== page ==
Professor Flannery will work closely with AM educators, researchers, and scientists to expand education programs with primary and secondary students on climate change and the opportunities for employment, innovation and biodiversity protection.
He will also deepen the AM’s current engagement with Pacific Islander communities already impacted by climate change and take part in a broader program of public outreach to foster conversation and positive action.
In addition to Professor Flannery’s role, Dr Jenny Newell, the AM’s Manager of Pacific & International Collections and the author of Curating the Future: Museums, Communities and Climate Change, will also lead climate change public outreach initiatives. Dr Newell has worked extensively across Pacific communities and with Sydney’s Pacific diaspora on promoting climate change awareness and action.
Over the next three years the museum will expand its climate-change related exhibitions and online content providing the community with a trusted resource on climate change science and facts, based on the work of the Australian Museum Research Institute (AMRI).
AMRI scientists and researchers use the AM’s collection of more than 21 million objects and specimens alongside its citizen science initiatives to identify and communicate the impacts of climate and environmental change on the biodiversity of Australia and the Pacific.
Professor Flannery will be involved with AMRI scientists in conducting a scoping study tracking impacts of climate change and biodiversity changes on species held in the AM’s extensive collection as well as continuing to collaborate on the Solomon Islands project. He will also work closely with the AM’s Lizard Island Reef Research Station on the Great Barrier Reef monitoring climate change impacts.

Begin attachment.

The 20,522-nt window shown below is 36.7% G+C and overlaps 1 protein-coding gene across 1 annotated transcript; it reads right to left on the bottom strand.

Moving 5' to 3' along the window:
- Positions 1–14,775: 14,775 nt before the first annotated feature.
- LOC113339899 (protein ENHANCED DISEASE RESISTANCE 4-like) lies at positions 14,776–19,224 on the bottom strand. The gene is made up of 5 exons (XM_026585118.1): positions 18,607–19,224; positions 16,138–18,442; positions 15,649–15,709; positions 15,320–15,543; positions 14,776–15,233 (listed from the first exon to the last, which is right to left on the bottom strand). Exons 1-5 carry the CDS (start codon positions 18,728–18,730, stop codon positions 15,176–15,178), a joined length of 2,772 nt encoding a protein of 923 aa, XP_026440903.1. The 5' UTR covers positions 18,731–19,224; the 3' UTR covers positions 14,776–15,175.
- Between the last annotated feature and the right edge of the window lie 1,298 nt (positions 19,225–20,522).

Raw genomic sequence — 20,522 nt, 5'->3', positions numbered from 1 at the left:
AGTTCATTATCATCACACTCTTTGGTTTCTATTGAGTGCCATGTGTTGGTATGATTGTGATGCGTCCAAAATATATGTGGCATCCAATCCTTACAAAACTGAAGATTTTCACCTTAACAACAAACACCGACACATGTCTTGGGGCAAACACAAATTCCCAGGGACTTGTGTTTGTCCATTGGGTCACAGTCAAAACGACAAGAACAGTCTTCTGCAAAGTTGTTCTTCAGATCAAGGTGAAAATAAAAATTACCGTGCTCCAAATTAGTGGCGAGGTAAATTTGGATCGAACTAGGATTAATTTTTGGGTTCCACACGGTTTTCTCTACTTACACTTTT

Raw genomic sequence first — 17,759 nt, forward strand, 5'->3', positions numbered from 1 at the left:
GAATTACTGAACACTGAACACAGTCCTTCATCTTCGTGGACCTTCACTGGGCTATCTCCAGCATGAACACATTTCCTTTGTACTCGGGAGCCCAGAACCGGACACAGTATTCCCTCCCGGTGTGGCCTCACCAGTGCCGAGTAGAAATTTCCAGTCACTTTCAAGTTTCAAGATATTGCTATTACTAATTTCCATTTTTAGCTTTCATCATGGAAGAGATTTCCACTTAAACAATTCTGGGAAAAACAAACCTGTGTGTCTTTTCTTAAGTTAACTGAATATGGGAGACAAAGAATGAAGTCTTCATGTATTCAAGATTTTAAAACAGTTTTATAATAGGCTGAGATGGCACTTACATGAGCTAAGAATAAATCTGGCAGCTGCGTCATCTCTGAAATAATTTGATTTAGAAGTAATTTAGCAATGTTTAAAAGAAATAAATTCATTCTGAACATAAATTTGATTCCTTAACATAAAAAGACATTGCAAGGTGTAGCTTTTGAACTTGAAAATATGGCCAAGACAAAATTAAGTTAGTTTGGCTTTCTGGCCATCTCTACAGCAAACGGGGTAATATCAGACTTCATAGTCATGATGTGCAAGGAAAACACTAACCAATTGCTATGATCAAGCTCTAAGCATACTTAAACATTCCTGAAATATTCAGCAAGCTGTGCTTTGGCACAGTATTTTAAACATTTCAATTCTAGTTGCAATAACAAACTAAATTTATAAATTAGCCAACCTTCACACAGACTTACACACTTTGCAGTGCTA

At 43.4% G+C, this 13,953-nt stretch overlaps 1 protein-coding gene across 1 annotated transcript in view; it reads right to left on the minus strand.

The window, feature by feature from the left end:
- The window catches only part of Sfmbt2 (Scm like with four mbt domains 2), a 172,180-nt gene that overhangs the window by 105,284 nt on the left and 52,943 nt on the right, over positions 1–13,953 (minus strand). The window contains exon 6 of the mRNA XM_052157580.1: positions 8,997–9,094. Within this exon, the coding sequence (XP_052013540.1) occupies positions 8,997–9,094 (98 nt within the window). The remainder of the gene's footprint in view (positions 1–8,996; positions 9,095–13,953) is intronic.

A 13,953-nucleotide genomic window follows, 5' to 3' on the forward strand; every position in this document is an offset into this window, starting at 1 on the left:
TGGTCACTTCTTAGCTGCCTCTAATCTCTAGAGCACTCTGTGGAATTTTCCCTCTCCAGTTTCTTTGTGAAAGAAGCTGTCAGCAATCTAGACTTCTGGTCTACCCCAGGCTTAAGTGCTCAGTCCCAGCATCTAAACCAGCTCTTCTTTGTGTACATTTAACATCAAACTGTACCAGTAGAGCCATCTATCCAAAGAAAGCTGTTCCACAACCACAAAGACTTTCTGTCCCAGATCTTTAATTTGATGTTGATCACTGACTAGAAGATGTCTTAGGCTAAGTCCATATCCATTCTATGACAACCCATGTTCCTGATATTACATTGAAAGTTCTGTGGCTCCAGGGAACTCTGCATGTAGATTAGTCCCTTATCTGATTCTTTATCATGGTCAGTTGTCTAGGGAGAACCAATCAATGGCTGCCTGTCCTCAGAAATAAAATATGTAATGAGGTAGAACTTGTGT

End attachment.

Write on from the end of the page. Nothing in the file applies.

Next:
The AM’s flagship citizen science initiative FrogID has already recorded more than 65,000 frog calls and identified 182 frog species, providing unprecedented baseline data and helping to understand what is happening to Australia’s frogs in a rapidly changing climate system.
The AM Climate Change Statement also sets out a clear commitment to reducing the museum’s own carbon footprint through the implementation of its new Sustainability Action Plan to achieve Carbon Neutrality by 2020.
“The AM also has a responsibility to act sustainably and I’m proud to say we have already achieved significant energy savings including a 23% reduction in electricity consumption through mechanical upgrades, new energy efficient LED lighting across the building and better recycling and waste management processes,” Ms. McKay said.
“Our Sustainability Action Plan will ensure we continue to reduce our impact on the environment, embedding sustainability into all business practices across the Museum.”
Professor Flannery commences his year- long appointment this week. The Distinguished Visiting Fellow role is funded by the AM’s private donors.
The AM 2019 Climate Change Statement is available at https://australian.museum/learn/climate-change/